Today on Facebook on one of my favorite pages, I Fucking Love Science, I got to read theories about why people, especially women it seems, are afraid of spiders. One theory points to their erratic movement and their “legginess.” That can’t be right. If that were true, we’d be afraid of supermodels. Of course, I might be just as startled by a supermodel as a spider if I saw one crawling up my wall. Another theory posits that arachnophobia is genetic. “You need not necessarily experience spiders to be fearful of them.” That’s what I call the “Duh” theory. I’ve never experienced a pit viper and I am fearful of them. Kids get it. They are more afraid of spiders than getting kidnapped or the dark. The article left it a mystery as to why some people fear spiders.
Where I grew up, we had to watch out for black widows. Even the little baby black widows that you would sometimes find clustered in the corner of a room near the carpet in a sticky web. And there were a few brown recluses around too. A kid at my high school got bitten by one. Nasty business. Even non-venomous spiders are a literal pain. Those suckers bite too. So the only mystery here is why some people are NOT afraid of spiders. Am I right?
This year we are having Thanksgiving at a vegan household. So I am posting this Thanksgiving fairy tale from last year. The only mystery here is how they make Turk’y Cutlets taste like turkey. No animals were harmed but the soy protein isolates better scram.
I have a bit of the treasure hunter in me. I know this because after my boss at a jewelry store told me that another employee had dropped and lost a large diamond behind the front counter years before, I spent every spare moment I could looking for that nugget. I wasn’t going to steal it but I figured that my boss would give me a nice reward. I never found that diamond but I did discover a sensitivity to dust.
I spent one afternoon geocaching with my husband and daughter. That’s a kind of treasure hunt although the rewards that time were simply clues for a later search. I was delighted each time I located the hidden clue before my fellow seekers. Who doesn’t like to win? And who doesn’t love the idea of discovering something amazing?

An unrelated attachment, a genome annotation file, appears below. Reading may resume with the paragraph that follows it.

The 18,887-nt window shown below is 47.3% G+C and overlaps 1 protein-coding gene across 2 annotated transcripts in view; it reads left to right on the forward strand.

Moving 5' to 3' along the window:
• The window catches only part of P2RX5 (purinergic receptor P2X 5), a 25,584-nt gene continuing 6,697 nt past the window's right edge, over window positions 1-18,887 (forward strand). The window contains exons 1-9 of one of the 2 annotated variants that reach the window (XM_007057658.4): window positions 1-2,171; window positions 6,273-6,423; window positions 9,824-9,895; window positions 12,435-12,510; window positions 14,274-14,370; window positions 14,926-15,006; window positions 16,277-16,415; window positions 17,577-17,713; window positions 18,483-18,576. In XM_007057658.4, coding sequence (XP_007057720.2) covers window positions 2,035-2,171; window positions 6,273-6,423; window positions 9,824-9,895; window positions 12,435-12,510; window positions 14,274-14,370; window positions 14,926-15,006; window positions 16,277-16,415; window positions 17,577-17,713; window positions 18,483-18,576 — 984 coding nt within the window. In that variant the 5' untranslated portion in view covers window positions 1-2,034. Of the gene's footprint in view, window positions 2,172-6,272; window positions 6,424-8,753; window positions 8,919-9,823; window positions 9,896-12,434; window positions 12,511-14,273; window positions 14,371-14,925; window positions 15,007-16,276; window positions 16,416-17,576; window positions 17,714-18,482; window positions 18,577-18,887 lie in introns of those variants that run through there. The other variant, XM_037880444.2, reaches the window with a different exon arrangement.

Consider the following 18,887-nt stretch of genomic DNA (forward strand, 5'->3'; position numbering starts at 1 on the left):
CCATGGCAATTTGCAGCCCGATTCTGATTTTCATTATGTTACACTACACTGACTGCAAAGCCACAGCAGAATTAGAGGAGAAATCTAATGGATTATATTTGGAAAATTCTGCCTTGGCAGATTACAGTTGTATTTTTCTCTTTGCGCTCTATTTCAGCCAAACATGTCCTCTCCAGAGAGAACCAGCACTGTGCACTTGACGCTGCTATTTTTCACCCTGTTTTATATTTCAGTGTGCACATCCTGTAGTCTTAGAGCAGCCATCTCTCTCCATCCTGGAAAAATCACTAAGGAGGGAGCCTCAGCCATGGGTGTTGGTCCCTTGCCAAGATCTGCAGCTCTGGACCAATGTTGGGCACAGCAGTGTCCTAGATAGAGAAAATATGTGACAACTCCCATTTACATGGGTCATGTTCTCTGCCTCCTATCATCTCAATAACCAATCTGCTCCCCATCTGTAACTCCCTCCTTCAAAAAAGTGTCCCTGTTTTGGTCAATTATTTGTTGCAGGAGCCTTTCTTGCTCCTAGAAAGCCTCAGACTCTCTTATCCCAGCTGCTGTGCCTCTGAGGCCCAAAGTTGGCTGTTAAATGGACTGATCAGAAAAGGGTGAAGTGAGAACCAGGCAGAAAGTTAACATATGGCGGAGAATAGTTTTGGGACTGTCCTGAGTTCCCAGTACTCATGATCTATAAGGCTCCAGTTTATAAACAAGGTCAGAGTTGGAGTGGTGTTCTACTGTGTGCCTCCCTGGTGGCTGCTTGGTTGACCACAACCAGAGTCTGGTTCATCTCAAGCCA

The best hunting in South Florida occurs when Dave Barry stages the Herald Hunt in Miami. It’s a free family event with a newspaper handout full of problems you must solve in order to arrive at the final solution. The Hunt is set in a pre-determined, walkable geographic area and it’s a riot to watch thousands of people run frantically from location to location to figure out clues. We’ve done the Hunt a few times and it’s always the best time you can have on a beautiful weekend afternoon. We’ve never won but once we came very, very close. I think.
My newest manuscript-in-progress has a bit of a hidden treasure story angle. It’s not the most important aspect of the story but it’s the part I’m having the most fun writing. Because I’m making it up, I can make the treasure whatever suits my fancy. Of course, as they say, truth is stranger than fiction. Just check out this article on the Huffington Post about some of the world’s lost treasures that may yet be found. I’m coveting those Faberge eggs.
Whatever your treasure, I hope you find it.
The Guardian published a very nice list of things to look forward to in 2015. For example, that particle smasher in Geneva where they discovered the Higgs boson is going to be fired up again after a two year hiatus. Cool right? The possibility of that man-made, Earth-sucking black hole is back on the table for you conspiracy theorists. Also noteworthy, Benedict Cumberbatch is going to play Hamlet on stage in London. Yep, sold out. The article mentions some withheld tickets that will go on sale I don’t know when. (Yep, I’m already in line.)
Another moment worth looking forward to is only one second long. For you Pi lovers, I’m talking about 3/14/15 at 9:26:53. Pi Day is special this year. In mystery news, Mashable reminds us about 13 real-life mysteries that need solving, hopefully in 2015. For example, what is all that stuff underneath Stonehenge?